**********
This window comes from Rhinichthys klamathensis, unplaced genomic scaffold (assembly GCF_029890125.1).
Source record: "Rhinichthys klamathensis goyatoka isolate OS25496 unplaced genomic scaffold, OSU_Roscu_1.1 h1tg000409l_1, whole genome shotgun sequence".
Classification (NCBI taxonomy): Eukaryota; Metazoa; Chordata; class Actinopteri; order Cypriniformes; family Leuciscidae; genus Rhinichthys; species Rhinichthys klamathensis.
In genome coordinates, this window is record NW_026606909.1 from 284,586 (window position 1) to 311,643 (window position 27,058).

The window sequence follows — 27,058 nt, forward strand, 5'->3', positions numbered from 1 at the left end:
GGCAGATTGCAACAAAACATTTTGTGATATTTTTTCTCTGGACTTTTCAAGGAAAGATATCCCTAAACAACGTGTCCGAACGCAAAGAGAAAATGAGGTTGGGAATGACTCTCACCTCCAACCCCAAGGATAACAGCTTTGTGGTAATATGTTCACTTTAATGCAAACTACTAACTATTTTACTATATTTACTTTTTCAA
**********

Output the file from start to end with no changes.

This window comes from Rhinichthys klamathensis, unplaced genomic scaffold (assembly GCF_029890125.1).
Source record: "Rhinichthys klamathensis goyatoka isolate OS25496 unplaced genomic scaffold, OSU_Roscu_1.1 h1tg000409l_1, whole genome shotgun sequence".
Classification (NCBI taxonomy): Eukaryota; Metazoa; Chordata; class Actinopteri; order Cypriniformes; family Leuciscidae; genus Rhinichthys; species Rhinichthys klamathensis.
In genome coordinates, this window is record NW_026606909.1 from 284,586 (window position 1) to 311,643 (window position 27,058).

The window sequence follows — 27,058 nt, forward strand, 5'->3', positions numbered from 1 at the left end:
GGCAGATTGCAACAAAACATTTTGTGATATTTTTTCTCTGGACTTTTCAAGGAAAGATATCCCTAAACAACGTGTCCGAACGCAAAGAGAAAATGAGGTTGGGAATGACTCTCACCTCCAACCCCAAGGATAACAGCTTTGTGGTAATATGTTCACTTTAATGCAAACTACTAACTATTTTACTATATTTACTTTTTCAA